If you know even little bit about Stephen Hawking, then you know that you’re dealing with someone so extraordinary that his life and work might seem to be fashioned from the pages of science fiction. As a physicist, Hawking pushed our understanding of black holes into new frontiers, but as a person, he is nothing short of an enduring example of someone who just will not give up.
Today is his 74th birthday: happy birthday, Professor Hawking!
Like Carl Sagan, Stephen Hawking occupies a category of brilliant people who we might call rockstar scientists. This isn’t just because of his breakthroughs in uniting Einstein’s Theory of General Relativity with the field of Quantum Mechanics, but because he brought the power of his ideas to the people. If the show Cosmos was the fastest way for a lay person to feel smart about outer space, then Hawking’s A Brief History of Time is literally the biggest gift to amateur lovers of science and space, perhaps ever. Make no mistake: being someone who is able to imagine what actually went down during the Big Bang is one thing. Being able to write about it in a book designed to be read by literally anyone? That’s the mark of a scientist who is also an artist.
Hawking is also a flexible thinker, a guy who has revised his major beliefs about the origin of the universe on more than one occasion. He once said that “[t]he greatest enemy of knowledge is not ignorance, it is the illusion of knowledge.” To this end, he’s constantly striven to perfect his theories and beliefs about the universe. A Brief History of Time was published in 1988, but was revised in 1996 and 1998. In 2005, Hawking wrote an illustrated book called The Universe in a Nutshell which can turn any person—even someone completely ignorant of astrophysics, quantum physics, or general relativity—into a chatty, science-loving enthusiast.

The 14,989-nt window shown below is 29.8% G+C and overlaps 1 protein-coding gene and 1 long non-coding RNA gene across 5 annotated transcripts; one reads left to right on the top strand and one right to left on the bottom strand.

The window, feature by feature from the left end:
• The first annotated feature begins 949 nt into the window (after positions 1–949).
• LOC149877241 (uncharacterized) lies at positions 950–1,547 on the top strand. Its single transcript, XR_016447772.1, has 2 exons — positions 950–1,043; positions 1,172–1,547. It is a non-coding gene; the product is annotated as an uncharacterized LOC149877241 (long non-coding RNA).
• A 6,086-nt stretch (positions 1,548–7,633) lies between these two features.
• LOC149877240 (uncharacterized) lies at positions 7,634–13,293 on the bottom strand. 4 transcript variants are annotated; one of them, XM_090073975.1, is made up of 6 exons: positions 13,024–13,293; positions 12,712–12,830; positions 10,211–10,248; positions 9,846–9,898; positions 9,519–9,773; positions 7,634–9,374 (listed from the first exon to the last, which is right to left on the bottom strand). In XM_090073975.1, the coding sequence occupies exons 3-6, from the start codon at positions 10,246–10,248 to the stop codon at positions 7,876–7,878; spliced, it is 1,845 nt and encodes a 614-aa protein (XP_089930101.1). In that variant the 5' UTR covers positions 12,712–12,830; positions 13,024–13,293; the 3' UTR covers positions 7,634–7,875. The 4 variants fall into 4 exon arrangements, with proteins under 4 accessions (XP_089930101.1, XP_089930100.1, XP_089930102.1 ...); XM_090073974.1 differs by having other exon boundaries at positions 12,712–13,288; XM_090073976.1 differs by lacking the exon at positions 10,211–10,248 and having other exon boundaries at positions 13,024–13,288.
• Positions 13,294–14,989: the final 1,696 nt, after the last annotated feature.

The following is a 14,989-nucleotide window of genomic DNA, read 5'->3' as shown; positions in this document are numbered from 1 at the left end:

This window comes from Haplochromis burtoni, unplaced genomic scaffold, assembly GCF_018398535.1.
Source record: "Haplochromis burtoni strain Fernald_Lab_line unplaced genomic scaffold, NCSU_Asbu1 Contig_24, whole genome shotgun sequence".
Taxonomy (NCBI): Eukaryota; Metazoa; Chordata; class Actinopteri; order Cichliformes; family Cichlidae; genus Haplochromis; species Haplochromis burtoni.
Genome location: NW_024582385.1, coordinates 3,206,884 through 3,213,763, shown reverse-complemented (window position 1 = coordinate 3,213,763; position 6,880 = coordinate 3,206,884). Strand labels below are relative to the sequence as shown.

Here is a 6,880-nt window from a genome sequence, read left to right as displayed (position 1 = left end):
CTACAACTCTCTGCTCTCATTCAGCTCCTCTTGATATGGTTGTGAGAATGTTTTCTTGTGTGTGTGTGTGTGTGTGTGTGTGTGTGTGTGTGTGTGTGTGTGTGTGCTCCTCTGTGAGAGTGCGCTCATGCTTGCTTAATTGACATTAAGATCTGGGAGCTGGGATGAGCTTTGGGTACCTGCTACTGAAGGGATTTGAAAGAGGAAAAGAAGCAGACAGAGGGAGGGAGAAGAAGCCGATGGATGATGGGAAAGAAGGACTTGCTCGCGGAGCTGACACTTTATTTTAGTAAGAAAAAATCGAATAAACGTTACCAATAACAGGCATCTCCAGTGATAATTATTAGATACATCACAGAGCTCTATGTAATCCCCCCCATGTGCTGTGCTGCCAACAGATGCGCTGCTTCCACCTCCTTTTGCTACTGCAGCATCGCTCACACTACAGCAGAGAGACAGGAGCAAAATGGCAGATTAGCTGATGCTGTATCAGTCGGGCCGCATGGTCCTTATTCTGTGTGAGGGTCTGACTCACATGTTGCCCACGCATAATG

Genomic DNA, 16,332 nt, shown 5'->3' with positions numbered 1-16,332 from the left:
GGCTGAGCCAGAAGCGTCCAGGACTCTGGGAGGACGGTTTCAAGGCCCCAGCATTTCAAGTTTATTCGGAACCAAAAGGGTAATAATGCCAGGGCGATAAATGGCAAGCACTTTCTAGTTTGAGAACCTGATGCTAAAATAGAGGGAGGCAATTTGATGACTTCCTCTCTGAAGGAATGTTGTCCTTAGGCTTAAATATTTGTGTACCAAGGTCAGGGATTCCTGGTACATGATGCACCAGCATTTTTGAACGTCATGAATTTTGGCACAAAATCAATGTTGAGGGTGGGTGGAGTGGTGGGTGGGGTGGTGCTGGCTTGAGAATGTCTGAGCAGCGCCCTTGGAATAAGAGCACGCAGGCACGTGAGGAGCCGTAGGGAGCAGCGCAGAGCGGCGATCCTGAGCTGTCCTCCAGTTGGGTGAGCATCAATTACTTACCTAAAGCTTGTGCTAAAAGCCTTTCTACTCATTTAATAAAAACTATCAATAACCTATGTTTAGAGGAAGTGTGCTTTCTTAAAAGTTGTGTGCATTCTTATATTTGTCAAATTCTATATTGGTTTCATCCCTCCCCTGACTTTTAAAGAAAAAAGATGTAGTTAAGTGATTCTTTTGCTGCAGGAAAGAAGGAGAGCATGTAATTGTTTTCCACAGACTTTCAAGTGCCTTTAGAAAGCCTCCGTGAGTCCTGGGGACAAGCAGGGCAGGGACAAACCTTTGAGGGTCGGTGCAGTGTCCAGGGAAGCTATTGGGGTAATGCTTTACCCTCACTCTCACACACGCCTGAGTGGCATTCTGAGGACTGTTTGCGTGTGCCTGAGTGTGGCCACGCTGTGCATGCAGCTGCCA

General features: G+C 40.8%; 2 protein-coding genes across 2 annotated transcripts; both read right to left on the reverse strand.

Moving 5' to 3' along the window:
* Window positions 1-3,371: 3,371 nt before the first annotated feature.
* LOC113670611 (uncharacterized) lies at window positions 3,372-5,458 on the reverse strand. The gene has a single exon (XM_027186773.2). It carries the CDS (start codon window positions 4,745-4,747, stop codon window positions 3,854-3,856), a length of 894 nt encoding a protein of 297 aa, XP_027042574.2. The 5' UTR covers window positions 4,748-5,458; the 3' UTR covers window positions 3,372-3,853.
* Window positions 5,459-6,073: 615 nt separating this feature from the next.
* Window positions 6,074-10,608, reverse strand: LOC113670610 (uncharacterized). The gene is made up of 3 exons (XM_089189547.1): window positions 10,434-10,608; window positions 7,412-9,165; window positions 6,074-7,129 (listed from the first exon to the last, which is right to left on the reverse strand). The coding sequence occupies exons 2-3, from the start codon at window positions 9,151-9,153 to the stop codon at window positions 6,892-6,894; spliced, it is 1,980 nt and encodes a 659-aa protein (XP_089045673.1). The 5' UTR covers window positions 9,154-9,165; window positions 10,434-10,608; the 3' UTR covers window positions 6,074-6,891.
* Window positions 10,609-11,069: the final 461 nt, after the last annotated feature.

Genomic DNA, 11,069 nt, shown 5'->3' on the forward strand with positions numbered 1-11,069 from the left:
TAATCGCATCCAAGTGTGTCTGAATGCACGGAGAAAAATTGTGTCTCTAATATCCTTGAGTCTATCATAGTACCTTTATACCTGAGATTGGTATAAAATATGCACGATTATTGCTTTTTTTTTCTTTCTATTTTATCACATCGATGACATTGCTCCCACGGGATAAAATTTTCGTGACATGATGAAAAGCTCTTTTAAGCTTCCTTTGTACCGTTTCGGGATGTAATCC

Stephen Hawking was called a “worthy successor” to Isaac Newton by Carl Sagan in the original introduction to A Brief History of Time. Hawking was longtime friends with Sagan and also Kip Thorne, all of whom form a kind of Holy Trinity of scientists in the late 20th century. He has been awarded everything from the Wolf Prize to the Albert Einstein Award, and even the Albert Medal of the Royal Society of the Arts.
All of this would be impressive stuff for anyone in any field of study, but what makes Stephen Hawking so remarkable is the fact that he’s accomplished all of this in spite of the fact that he was stricken with early-onset ALS when he was only twenty-one. If you have a hard time wrapping your mind around any of Professor Hawking’s theories, try wrapping your mind around this: when the diagnosis came, Hawking was only given two years to live. Imagining a universe without Stephen Hawking now seems almost unthinkable, but the fact that he defied those odds is simply staggering.
For years now, Stephen Hawking has communicated through a computer, speaking in that computerized voice that many of us know so well. Through his perseverance, Hawking has furthered the medical world’s understand of ALS and how to combat it. Beyond having a mind that is capable of scaling seemingly infinite heights of contemplation and scientific inquiry, Hawking is, above all, someone who believes in hope winning out.
How has Stephen Hawking continued to live and work all these years, despite science believing initially that he wouldn’t? Well, science, and particularly the fields of physics that Hawking explores, are beautiful specifically because they have the ability to change and grow, to accommodate new ideas and new ways of thinking about things. In A Brief History of Time, Hawking jokes about the famous notion of the Earth resting on the back of a turtle and that it’s “turtles all the way down,” but he doesn’t believe it for a second. Stephen Hawking is living proof that your mind can transform the physical world around you; that the human spirit, when combined with intellect can reach far beyond our simple corporeal bodies. And this isn’t mystical mumbo jumbo: Hawking himself is the proof that our human souls are amazing, indomitable, shining things.
Which is why, today on his birthday, it’s fitting to toast this man, the author of so many brilliant and elaborate theories, with his own most simple, heart-warming statement of conviction: “While there’s life, there’s hope.”
Thank you Dr. Hawking! You give hope to us all.